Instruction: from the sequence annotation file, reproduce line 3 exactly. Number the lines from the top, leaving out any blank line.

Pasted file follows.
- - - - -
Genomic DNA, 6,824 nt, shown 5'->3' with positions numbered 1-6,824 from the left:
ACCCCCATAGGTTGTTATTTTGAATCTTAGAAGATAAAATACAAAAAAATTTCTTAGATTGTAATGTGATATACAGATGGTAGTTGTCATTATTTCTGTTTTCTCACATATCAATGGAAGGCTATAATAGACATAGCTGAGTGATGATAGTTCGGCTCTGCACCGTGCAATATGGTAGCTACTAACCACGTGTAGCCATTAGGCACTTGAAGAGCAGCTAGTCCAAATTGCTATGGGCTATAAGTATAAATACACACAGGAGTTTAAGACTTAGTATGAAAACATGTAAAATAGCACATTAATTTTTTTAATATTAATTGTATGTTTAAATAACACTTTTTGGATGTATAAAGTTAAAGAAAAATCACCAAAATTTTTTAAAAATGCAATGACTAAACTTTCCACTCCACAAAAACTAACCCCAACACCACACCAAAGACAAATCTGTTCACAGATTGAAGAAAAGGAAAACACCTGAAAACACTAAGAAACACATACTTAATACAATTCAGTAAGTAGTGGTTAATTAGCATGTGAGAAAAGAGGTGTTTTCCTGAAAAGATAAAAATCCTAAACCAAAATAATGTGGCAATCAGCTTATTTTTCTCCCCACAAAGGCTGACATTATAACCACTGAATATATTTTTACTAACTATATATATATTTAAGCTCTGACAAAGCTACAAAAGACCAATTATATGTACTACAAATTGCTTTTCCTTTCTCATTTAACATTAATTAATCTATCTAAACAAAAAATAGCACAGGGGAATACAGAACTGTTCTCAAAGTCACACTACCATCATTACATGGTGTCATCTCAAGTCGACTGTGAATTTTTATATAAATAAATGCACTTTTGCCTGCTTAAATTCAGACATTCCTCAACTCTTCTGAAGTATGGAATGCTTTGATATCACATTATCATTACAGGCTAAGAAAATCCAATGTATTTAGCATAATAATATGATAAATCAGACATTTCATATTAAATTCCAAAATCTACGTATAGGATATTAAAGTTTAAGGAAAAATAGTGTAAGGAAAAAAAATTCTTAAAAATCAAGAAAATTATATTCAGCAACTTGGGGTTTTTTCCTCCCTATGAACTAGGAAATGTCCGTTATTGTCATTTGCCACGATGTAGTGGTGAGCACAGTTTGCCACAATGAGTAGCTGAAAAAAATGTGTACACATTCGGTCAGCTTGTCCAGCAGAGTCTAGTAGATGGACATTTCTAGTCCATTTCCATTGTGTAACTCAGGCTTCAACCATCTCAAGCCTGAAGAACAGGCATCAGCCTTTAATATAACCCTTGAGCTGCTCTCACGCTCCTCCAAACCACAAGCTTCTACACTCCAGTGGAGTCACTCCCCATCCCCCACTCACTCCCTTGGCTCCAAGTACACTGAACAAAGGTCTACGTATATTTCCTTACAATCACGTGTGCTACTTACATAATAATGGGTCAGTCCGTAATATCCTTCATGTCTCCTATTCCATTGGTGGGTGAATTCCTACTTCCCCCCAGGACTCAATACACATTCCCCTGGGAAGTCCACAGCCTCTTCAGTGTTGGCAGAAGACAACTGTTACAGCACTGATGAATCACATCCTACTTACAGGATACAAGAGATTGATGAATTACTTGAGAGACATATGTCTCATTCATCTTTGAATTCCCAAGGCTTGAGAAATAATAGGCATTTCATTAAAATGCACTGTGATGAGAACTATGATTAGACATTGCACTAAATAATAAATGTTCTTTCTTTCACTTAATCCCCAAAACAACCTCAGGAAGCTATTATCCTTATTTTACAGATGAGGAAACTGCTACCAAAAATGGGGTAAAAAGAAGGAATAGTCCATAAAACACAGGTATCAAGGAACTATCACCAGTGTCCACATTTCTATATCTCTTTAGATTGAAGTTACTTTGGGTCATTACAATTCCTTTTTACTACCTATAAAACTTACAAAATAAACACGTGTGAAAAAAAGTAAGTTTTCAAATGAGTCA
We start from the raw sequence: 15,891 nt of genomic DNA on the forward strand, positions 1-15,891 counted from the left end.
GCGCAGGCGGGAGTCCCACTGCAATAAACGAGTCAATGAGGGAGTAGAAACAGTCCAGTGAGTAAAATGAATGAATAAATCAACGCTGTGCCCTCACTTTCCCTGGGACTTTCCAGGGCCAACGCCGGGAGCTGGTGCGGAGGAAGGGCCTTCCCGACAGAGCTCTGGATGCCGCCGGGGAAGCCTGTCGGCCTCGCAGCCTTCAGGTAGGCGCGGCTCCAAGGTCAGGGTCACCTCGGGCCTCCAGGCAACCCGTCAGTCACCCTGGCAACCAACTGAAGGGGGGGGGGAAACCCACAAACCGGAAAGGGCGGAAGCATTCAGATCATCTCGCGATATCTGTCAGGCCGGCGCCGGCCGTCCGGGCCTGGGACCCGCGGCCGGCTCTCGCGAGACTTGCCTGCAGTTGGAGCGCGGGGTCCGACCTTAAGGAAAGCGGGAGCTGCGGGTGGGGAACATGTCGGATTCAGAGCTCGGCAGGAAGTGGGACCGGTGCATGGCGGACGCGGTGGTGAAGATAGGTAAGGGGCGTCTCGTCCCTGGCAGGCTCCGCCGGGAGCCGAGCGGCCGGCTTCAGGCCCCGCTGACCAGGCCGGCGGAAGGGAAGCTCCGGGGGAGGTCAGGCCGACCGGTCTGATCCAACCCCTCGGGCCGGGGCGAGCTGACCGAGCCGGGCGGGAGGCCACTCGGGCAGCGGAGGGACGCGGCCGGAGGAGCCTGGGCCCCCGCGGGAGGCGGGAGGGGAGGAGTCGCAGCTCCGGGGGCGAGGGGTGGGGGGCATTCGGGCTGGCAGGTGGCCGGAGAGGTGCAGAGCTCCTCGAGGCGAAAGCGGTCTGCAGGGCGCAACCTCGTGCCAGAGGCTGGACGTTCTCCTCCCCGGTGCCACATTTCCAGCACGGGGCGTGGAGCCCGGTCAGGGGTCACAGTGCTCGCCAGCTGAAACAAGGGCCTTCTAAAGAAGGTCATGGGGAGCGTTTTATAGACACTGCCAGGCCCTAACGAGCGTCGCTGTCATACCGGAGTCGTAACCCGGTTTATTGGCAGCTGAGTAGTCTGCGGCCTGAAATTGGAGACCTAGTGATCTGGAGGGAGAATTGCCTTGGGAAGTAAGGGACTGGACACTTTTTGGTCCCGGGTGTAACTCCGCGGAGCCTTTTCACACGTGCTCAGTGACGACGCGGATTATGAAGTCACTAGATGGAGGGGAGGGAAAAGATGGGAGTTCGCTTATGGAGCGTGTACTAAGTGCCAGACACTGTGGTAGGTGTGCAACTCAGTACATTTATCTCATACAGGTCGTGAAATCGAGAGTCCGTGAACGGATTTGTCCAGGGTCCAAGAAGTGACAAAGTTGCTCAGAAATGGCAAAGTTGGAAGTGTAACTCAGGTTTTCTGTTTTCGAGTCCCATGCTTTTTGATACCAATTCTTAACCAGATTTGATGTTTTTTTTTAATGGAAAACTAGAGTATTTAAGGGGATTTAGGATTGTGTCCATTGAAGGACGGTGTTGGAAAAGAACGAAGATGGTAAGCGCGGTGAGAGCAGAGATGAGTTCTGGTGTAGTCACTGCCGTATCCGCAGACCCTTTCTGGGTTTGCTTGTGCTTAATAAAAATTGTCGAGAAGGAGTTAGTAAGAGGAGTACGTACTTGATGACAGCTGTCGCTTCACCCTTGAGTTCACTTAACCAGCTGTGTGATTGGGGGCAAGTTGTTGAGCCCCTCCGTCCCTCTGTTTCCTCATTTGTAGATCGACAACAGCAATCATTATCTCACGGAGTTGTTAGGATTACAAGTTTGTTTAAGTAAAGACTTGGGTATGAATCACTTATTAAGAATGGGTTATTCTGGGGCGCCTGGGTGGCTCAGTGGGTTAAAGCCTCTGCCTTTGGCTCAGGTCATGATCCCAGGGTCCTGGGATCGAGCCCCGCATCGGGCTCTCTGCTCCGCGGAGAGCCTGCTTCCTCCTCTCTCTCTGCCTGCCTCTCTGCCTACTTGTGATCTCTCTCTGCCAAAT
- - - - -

We start from the raw sequence: 15,891 nt of genomic DNA on the forward strand, positions 1-15,891 counted from the left end.